|Replay from Memory Lane|
|Written by Perry Van Hook|
|Wednesday, 09 May 2012 13:06|
As a kid who loved baseball and lived in Los Angeles in the late 50's and early 60's my brother and I were big Dodger Fans. When school was out for the summer it was commonplace for us to go to sleep with the radio on with the voice of Vin Scully accompanying us to snoozeland.
We had one of those clock radios between the beds in our room that you could set so the radio would play for a set period of time before turning off automatically. Some nights we didn’t notice when the radio went off, already dreaming of our own hits in upcoming or future games; while on some nights I had to turn the radio back on if the game hadn’t finished and I was still awake.
Tuesday evening after a painful procedure earlier in the day I had to take some pain pills and hit the pillow early. So I turned on the MLB Network thinking I would hear a few scores and highlights before I turned the television off.
But an old friend greeted me – the network having switched to live coverage of the Giants at Dodger stadium and the dulcet tones of Vin caught me up on the game. Ryan Vogelsong, a pitcher on my XFL team was leaving the game in the eighth inning leading 2-1 but with the bases loaded. In came Javier Lopez to face the left hand hitting Andre Ethier. Scully not only described the Dodger’s Diamond Vision scoreboard showing Ethier hitting a grand slam home run from some earlier time but of course also noted that Lopez was the toughest pitcher in the National league facing LH hitters, holding them to just a .146 batting average over the past two years.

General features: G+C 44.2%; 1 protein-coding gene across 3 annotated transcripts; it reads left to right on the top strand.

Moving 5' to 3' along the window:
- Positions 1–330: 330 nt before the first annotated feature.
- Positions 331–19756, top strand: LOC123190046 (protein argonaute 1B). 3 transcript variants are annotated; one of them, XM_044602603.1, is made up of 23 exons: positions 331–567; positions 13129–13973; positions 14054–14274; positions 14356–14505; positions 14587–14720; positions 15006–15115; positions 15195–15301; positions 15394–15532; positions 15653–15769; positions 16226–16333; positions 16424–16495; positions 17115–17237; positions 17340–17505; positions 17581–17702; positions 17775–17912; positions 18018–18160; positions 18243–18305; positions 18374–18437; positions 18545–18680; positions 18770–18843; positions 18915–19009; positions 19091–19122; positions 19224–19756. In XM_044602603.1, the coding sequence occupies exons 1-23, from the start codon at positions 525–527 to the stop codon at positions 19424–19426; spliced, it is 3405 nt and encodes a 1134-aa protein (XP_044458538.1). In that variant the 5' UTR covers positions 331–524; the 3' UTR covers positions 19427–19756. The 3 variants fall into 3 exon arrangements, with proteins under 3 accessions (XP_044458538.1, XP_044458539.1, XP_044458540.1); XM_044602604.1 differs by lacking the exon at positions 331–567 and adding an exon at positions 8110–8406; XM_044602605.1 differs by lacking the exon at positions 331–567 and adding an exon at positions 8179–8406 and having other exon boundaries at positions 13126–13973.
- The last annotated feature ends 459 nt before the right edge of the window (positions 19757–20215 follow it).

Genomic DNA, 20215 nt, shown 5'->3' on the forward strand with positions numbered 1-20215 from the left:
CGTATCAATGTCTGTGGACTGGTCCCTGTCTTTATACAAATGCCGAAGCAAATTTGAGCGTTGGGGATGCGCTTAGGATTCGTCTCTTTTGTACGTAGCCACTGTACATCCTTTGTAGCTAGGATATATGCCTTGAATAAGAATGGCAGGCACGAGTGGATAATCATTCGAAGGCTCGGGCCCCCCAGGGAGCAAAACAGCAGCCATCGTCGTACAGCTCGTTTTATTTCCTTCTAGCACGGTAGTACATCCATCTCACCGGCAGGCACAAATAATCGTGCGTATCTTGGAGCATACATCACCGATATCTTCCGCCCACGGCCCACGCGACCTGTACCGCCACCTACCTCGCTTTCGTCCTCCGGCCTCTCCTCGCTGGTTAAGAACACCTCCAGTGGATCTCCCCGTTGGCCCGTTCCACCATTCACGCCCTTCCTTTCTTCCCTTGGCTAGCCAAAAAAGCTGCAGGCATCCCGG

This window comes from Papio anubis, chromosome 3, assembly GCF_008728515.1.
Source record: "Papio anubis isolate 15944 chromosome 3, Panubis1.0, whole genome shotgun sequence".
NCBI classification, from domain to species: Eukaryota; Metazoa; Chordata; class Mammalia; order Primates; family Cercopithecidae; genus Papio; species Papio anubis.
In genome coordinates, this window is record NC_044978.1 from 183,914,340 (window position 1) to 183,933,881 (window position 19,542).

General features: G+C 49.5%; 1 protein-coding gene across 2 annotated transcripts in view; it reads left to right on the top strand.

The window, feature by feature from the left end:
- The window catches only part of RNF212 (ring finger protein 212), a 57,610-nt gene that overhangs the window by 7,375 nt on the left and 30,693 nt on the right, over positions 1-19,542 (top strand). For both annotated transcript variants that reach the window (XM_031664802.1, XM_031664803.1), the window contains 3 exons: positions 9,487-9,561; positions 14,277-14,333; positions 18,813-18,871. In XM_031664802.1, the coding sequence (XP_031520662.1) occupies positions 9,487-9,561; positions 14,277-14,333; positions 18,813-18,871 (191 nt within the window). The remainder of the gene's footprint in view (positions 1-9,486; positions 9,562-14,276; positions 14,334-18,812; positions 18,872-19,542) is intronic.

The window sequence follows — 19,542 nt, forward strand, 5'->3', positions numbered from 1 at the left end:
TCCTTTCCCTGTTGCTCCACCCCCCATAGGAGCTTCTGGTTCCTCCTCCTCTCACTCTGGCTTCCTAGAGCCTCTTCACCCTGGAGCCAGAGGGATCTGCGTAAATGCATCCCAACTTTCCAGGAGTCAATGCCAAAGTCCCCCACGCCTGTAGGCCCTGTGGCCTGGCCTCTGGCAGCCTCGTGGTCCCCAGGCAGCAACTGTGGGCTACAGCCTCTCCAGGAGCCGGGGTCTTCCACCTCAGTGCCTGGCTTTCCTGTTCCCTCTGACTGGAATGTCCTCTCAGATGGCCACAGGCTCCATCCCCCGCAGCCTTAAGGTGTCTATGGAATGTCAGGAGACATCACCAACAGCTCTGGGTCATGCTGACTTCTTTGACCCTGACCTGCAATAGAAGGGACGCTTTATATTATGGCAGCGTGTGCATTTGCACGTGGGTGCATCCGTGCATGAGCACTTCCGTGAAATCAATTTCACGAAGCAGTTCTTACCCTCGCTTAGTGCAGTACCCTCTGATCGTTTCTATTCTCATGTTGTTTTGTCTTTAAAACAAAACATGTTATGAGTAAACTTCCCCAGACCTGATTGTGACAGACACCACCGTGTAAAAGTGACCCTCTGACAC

But Scully also weaves in a lot of personal information about certain players so last night his audience also learned that Lopez had a degree from Virginia University and that his wife had a doctorate counseling and psychology from the University of Tennessee.
More importantly I listened to Lopez retire Ethier and Juan Rivera and then after a quick top of the ninth inning by the Dodgers Javy Guerra (pronounced Geera) went back out to retire the left hand hitting Tony Gwynn Jr. and James Loney before giving way to Santiago Casilla to face Juan Uribe to attempt to win the game – Vin forgot to add that doing so would seal the win for Vogelsong as well as get me a save for my several Casilla teams.
But all the fantasies came together quickly as it took Casilla only two pitches to record those wins and saves as narrated by the legendary Dodgers’ announcer. A sound I enjoyed once again.
And then I had to reach over and turn off the television and try and find some different fantasies.
|Last Updated on Thursday, 10 May 2012 09:29|